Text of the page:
Given a general mixed integer program, we automatically detect block structures in the constraint matrix together with the coupling by capacity constraints arising from multi-commodity flow formulations. We identify the underlying graph and generate cutting planes based on cuts in the detected network. Our implementation adds a separator to the branch-and-cut libraries of Scip and Cplex. We make use of the complemented mixed integer rounding framework but provide a special purpose aggregation heuristic that exploits the network structure. Our separation scheme speeds-up the computation for a large set of mixed integer programs coming from network design problems by a factor two on average.We show that almost 10% of the instances in general testsets contain consistent embedded networks. For these instances the computation time is decreased by 18% on average.

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MPC 2010, ISSUE 1



Mathematical Programming Computation, Volume 2, Issue 1, March 2010

Optimizing a polyhedral-semidefinite relaxation of completely positive programs

Samuel Burer

It has recently been shown (Burer, Math Program 120:479–495, 2009) that a large class of NP-hard nonconvex quadratic programs (NQPs) can be modeled as so-called completely positive programs, i.e., the minimization of a linear function over the convex cone of completely positive matrices subject to linear constraints. Such convex programs are NP-hard in general. A basic tractable relaxation is gotten by approximating the completely positive matrices with doubly nonnegative matrices, i.e., matrices which are both nonnegative and positive semidefinite, resulting in a doubly nonnegative program (DNP). Optimizing a DNP, while polynomial, is expensive in practice for interior-point methods. In this paper, we propose a practically efficient decomposition technique, which approximately solves the DNPswhile simultaneously producing lower bounds on the original NQP. We illustrate the effectiveness of our approach for solving the basic relaxation of box-constrained NQPs (BoxQPs) and the quadratic assignment problem. For one quadratic assignment instance, a best-known lower bound is obtained. We also incorporate the lower bounds within a branch-andbound scheme for solving BoxQPs and the quadratic multiple knapsack problem. In particular, to the best of our knowledge, the resulting algorithm for globally solving BoxQPs is the most efficient to date.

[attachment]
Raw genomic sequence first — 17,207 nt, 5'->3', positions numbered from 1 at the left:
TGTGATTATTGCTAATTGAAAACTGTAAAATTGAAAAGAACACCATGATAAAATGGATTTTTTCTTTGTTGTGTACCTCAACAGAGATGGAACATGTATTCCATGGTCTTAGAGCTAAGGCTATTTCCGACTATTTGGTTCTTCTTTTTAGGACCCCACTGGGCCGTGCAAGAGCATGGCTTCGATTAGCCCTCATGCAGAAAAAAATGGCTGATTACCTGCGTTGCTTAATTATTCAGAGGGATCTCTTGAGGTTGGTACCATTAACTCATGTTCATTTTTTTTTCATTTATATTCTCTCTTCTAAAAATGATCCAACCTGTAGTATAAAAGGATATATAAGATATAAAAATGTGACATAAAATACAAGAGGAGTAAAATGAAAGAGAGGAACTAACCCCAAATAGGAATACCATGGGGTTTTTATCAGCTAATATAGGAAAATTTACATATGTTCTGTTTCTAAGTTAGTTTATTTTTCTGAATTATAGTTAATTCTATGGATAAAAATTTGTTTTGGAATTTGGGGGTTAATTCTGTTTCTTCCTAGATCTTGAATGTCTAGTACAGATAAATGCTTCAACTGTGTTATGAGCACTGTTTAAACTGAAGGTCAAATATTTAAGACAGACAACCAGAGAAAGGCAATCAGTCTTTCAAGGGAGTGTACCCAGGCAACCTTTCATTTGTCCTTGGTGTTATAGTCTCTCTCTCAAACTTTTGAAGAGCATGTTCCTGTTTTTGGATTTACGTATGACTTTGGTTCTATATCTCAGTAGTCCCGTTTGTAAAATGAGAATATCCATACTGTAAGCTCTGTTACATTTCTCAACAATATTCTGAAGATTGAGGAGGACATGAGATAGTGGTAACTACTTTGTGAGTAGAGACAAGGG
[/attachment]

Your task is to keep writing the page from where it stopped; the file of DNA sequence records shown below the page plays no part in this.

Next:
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Mathematical Programming Computation, Volume 2, Issue 1, March 2010

On solving trust-region and other regularised subproblems in optimization

Nicholas I. M. Gould, Daniel P. Robinson, H. Sue Thorne

The solution of trust-region and regularisation subproblems that arise in unconstrained optimization is considered. Building on the pioneering work of Gay, Moré and Sorensen, methods that obtain the solution of a sequence of parametrized linear systems by factorization are used. Enhancements using high-order polynomial approximation and inverse iteration ensure that the resulting method is both globally and asymptotically at least superlinearly convergent in all cases, including the notorious hard case. Numerical experiments validate the effectiveness of our approach. The resulting software is available as packages TRS and RQS as part of the GALAHAD optimization library, and is especially designed for large-scale problems.

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Mathematical Programming Computation, Volume 2, Issue 1, March 2010

A new relaxation framework for quadratic assignment problems based on matrix splitting

Jiming Peng, Hans Mittelmann, Xiaoxue Li

Quadratic assignment problems (QAPs) are known to be among the hardest discrete optimization problems. Recent study shows that even obtaining a strong lower bound for QAPs is a computational challenge. In this paper, we first discuss how to construct new simple convex relaxations of QAPs based on various matrix splitting schemes. Then we introduce the so-called symmetric mappings that can be used to derive strong cuts for the proposed relaxation model. We show that the bounds based on the new models are comparable to some strong bounds in the literature. Promising experimental results based on the new relaxations are reported.